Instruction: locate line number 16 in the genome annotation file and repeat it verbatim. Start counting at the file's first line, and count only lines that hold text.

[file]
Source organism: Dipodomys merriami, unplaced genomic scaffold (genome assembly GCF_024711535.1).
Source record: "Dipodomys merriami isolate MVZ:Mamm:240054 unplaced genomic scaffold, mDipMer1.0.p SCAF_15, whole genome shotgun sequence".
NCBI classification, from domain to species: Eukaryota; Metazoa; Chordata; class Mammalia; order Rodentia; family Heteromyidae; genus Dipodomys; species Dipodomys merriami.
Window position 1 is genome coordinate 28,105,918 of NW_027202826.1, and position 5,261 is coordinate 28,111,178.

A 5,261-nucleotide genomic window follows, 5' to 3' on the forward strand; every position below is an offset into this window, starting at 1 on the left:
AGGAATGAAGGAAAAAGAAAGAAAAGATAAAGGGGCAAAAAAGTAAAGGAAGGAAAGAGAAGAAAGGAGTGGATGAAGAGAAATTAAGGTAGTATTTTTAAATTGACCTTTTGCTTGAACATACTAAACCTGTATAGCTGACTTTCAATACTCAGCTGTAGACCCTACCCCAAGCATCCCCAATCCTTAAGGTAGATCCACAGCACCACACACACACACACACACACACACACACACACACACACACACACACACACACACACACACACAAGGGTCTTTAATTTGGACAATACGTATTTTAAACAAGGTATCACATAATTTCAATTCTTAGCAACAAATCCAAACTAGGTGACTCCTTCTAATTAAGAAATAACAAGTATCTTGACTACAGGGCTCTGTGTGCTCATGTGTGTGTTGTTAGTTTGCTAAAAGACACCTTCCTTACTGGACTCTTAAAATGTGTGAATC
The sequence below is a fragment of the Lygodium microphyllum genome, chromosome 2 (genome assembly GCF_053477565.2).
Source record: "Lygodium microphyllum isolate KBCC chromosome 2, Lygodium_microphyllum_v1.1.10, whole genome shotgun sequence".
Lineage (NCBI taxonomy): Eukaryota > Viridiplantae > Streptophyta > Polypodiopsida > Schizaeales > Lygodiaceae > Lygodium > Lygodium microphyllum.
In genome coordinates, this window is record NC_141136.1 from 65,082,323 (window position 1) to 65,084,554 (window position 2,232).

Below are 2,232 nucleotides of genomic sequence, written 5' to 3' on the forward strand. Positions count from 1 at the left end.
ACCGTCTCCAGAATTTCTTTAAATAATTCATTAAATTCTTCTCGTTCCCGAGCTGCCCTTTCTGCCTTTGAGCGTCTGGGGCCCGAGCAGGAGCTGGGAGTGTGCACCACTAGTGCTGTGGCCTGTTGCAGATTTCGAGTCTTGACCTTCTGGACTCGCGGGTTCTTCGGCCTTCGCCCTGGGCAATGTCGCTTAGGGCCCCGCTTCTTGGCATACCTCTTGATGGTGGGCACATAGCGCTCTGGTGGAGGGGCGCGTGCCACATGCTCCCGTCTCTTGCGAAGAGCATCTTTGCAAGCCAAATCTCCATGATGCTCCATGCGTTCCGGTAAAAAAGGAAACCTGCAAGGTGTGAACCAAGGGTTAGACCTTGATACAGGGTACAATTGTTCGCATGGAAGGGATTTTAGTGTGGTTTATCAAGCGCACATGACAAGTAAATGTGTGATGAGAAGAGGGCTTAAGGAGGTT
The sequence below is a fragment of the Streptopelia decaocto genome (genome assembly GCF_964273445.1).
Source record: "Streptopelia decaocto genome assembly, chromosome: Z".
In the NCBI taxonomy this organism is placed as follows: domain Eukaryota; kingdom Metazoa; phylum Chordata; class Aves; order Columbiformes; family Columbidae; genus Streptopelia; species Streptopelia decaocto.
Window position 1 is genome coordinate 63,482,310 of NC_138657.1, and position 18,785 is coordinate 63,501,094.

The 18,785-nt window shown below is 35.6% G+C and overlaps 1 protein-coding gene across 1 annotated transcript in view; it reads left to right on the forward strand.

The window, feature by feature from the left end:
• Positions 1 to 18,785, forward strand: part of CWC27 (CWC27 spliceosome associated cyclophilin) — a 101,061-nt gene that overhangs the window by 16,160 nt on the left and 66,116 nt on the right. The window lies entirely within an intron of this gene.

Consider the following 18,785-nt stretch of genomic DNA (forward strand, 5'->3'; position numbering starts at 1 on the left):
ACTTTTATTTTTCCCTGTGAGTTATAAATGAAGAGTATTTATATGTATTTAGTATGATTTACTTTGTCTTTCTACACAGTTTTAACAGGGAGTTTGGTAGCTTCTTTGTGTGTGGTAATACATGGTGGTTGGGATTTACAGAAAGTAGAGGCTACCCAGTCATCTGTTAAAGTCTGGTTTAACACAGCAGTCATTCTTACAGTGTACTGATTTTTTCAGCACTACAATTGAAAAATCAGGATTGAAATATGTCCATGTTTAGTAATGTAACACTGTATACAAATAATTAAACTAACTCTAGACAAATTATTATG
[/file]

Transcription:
Window position 1 is genome coordinate 63,482,310 of NC_138657.1, and position 18,785 is coordinate 63,501,094.